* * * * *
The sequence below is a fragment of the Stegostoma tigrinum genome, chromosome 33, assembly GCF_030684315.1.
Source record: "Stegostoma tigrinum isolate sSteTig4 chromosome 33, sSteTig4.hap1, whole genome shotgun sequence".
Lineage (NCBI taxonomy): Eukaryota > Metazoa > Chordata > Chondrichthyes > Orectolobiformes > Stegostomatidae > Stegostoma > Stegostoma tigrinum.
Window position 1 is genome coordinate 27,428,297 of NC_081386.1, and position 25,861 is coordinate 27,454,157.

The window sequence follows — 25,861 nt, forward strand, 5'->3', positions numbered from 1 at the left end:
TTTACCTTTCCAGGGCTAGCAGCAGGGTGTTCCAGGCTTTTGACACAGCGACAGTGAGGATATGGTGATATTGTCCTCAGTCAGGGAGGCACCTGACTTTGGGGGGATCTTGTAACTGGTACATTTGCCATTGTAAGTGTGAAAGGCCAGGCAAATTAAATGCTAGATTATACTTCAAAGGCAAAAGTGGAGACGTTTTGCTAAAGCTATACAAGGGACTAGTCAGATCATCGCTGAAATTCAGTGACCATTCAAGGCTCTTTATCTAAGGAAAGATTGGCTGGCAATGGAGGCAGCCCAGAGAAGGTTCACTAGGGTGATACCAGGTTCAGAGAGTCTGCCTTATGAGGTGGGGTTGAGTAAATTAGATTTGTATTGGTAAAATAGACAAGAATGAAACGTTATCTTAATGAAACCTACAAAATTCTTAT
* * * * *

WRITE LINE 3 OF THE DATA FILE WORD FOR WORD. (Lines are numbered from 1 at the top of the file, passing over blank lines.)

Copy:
Lineage (NCBI taxonomy): Eukaryota > Metazoa > Chordata > Chondrichthyes > Orectolobiformes > Stegostomatidae > Stegostoma > Stegostoma tigrinum.